Turner, Ike (1931—) and Tina (1938—)

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Turner, Ike (1931—) and Tina (1938—)

Formed in 1959 in St. Louis, Missouri, the partnership of Mississippi rhythm-and-blues musician Ike Turner and a young singer from Nutbush, Tennessee, named Annie Mae Bullock would result in one of popular music's most combustible sounds. Known for their impressive live performances, Ike and Tina Turner were an immediate crossover sensation who eventually released some 29 albums on various labels. As significant as their contribution was to American black music, their 16-year union as the Ike and Tina Turner Revue also left an indelible impression upon rock and pop music the world over. Supported by a full R&B orchestra and choreographed backup singers, Ike was bandleader, arranger, and producer for the duo. With a distinctive on-stage style, the Ike and Tina Turner Revue created a whirlwind of sensation and emotion that inspired audiences and performers alike. Compatible with R&B, straight blues, Motown soul, and hard-core rock and roll, Ike and Tina Turner shared bills with many top performers including the Rolling Stones. While Ike was the competent instrumentalist and songwriter, it was Tina who created for herself an enduring place within popular culture. As both a woman and a performer of strength, grace, and spirit, Tina overcame poverty, self-doubt, and abuse in order to succeed personally and professionally.

Starting out as a piano player, Ike Turner made history early on in 1951 when he played on the Sun Studios session that produced one of the first rock and roll records ever recorded, Jackie Brenston's "Rocket 88." Picking up the guitar shortly thereafter, Turner became a busy session player who worked with blues greats Howlin' Wolf, Elmore James, and Otis Rush. It was at this time that he developed his distinctive stinging guitar style.

His own band, Ike Turner's Rhythm Kings, was the toast of East St. Louis when Annie Mae Bullock (Tina), the daughter of sharecroppers, met Ike Turner for the first time. Tina joined Turner's touring band as a backup vocalist in 1956, when she was 18. By 1958 she was the star of the show. It was her lovely growl and wild, gospel accents that set her apart from other singers at the time. The high-energy performer filled the stage with her powerful presence and made every lyric of a song come to life. As sexual as she was talented, Tina was not simply a soul singer or an R&B singer: she was something new and different, and this captured the attention of both white and black audiences.

As Ike and Tina Turner, they recorded their first single in 1959 for Sue Records, "A Fool in Love." By 1960 this side was a No. 2 hit on the R&B charts. Following up with "I Idolize You," "It's Gonna Work Out Fine," and "Poor Fool," the Ike & Tina Turner Revue had five Top 10 hits on the R&B charts in less than 3 years. Their first album, The Soul of Ike and Tina Turner was released in 1964 on Sue. Working for top labels such as Warner Brothers, Liberty Records, London, Hallmark, Valiant, Sunset and United Artists, Ike and Tina released at least one project every year until their final album, Nutbush City Limits, was recorded in 1973. Their most successful project, in 1970, was Workin' Together. Released on Liberty, this recording included Tina's version of "Proud Mary." Another highlight of their years together was working with producer Phil Spector, whose "Wall of Sound" production style dominated American pop music during the 1960s. This big sound complimented Tina's vocal prowess dramatically as is evidenced on River Deep and Mountain High, released in 1966.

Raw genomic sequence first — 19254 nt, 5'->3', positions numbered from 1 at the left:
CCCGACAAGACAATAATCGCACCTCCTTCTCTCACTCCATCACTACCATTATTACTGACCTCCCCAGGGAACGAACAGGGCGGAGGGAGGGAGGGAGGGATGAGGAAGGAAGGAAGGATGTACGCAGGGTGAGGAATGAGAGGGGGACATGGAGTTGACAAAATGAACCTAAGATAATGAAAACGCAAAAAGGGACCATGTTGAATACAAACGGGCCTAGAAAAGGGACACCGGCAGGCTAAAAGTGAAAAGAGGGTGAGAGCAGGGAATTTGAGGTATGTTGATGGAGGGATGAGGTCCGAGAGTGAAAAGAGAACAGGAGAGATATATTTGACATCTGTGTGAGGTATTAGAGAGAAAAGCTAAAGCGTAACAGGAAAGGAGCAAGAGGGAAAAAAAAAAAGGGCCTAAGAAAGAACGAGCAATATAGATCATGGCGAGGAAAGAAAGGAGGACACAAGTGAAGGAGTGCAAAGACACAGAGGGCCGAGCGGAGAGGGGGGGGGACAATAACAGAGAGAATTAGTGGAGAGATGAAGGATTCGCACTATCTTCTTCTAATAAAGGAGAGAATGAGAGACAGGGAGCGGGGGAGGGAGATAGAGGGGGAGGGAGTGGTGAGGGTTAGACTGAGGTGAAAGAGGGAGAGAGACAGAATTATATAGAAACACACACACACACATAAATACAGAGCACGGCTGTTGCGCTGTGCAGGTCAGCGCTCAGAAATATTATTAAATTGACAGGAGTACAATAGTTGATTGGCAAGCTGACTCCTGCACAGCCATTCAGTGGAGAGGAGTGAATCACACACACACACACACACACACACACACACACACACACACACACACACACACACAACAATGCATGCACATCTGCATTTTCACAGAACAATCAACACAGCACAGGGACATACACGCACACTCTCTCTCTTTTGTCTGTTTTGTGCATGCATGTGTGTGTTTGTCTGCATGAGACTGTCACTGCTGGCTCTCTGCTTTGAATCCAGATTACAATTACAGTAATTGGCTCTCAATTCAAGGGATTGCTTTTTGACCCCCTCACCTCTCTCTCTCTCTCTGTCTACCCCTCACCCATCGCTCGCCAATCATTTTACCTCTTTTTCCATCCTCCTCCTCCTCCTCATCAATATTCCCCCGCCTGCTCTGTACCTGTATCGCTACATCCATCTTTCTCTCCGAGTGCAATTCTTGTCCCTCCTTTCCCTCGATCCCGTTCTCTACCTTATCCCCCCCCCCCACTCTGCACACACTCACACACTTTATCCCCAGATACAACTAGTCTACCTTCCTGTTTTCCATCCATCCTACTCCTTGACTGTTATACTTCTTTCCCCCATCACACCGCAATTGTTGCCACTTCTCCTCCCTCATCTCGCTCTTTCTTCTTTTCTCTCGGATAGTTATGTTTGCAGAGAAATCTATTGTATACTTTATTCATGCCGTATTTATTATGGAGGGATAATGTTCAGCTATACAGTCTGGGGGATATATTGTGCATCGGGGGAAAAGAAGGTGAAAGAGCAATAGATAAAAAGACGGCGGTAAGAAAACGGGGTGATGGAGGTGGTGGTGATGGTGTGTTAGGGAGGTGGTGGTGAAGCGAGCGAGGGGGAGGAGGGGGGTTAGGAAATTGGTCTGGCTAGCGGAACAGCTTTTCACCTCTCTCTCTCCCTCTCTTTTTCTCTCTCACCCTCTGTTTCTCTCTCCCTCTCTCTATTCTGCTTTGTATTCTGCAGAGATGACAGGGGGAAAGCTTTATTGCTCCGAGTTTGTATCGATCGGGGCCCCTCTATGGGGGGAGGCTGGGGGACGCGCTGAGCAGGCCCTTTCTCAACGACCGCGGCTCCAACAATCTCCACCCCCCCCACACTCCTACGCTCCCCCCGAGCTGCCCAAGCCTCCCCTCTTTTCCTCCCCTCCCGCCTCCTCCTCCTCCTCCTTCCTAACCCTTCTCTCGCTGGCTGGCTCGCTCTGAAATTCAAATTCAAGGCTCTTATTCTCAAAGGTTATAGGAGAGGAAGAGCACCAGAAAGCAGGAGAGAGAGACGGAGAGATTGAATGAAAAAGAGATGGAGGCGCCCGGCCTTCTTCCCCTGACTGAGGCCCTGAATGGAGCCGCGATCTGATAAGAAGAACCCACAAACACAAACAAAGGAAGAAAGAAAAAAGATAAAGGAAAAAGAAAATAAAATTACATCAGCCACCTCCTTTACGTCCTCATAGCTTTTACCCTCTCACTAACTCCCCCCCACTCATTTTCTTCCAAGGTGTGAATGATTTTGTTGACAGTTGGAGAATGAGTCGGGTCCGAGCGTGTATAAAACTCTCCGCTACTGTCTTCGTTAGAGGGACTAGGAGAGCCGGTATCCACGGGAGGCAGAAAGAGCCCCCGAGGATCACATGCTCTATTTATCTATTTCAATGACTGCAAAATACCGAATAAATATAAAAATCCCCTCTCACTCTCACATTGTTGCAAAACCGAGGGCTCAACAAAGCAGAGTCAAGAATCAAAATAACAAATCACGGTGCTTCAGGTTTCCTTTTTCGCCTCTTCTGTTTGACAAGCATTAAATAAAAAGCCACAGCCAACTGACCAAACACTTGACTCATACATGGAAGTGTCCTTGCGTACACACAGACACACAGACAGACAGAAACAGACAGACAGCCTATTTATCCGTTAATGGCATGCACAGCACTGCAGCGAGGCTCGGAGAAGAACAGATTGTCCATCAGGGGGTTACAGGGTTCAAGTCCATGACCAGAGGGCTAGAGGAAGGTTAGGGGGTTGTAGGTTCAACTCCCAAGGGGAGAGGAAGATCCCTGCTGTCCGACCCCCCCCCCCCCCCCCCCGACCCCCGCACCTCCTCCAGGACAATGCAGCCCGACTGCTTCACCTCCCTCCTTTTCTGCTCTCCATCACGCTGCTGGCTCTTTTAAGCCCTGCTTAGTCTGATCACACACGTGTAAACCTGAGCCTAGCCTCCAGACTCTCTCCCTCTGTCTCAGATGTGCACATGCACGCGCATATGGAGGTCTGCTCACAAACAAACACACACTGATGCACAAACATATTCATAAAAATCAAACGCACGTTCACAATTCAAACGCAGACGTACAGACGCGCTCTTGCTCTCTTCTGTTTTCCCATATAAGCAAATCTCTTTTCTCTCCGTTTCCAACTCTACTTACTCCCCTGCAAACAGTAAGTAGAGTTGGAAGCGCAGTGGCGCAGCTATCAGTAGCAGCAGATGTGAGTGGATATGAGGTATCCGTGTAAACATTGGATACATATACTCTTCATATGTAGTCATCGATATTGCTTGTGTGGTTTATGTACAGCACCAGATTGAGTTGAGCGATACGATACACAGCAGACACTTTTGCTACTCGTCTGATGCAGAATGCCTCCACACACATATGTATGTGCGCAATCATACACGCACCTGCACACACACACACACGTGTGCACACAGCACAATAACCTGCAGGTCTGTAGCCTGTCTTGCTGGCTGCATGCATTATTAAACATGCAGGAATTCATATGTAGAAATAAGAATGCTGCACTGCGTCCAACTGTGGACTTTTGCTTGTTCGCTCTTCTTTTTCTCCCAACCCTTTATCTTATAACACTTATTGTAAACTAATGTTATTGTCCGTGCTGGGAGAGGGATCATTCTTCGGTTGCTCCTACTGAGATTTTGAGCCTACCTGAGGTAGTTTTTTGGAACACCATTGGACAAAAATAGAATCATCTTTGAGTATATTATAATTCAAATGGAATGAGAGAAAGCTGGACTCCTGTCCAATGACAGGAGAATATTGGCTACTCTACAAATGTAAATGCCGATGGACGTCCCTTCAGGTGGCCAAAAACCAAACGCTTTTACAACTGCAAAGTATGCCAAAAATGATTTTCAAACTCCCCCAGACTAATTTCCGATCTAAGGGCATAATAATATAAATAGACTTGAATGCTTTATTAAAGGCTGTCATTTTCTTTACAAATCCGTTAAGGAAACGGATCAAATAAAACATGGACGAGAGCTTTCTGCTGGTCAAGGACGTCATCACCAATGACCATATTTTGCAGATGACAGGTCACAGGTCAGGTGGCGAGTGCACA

While Ike and Tina's stage union produced spectacular results and Tina had carved a name for herself as one of the premier women of rock and pop, their personal life together was hardly satisfactory. Ike Turner was a taskmaster who insisted upon total control in everything, including his marriage. Using fear and her own youthful inexperience against her, Ike finally married Tina in Mexico. After years of mistreatment and abuse, Tina left Ike in 1975, eventually divorcing him and rebuilding her career as a solo artist. In 1984, at the age of 45, she was once more an international sensation, making the charts again with her album Private Dancer. In 1985 she had a starring role in the popular Mel Gibson film Mad Max Beyond Thunderdome, for which she also recorded the hit single "We Don't Need Another Hero." The 1993 film What's Love Got to Do With It? chronicled Tina's rocky career and starred Angela Bassett along with Laurence Fishburne as Ike Turner. Ike spent the 1980s battling drugs and legal problems. In 1991 Ike and Tina Turner were inducted into the Rock and Roll Hall of Fame and EMI America released Proud Mary: The Best of Ike and Tina Turner, a 23-track collection detailing their career from the early 1960s through the mid-1970s.

—Jana Pendragon

Further Reading:

Ivory, Steven. Tina. New York, Putnam, 1985.

Mills, Bart. Tina. New York, Warner Books, 1985.

Turner, Tina, with Kurt Loder. I, Tina: My Life Story. New York, Avon, 1986.

Wynn, Ron. Tina: The Tina Turner Story. New York, Macmillan, 1985.

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Turner, Ike (1931—) and Tina (1938—)

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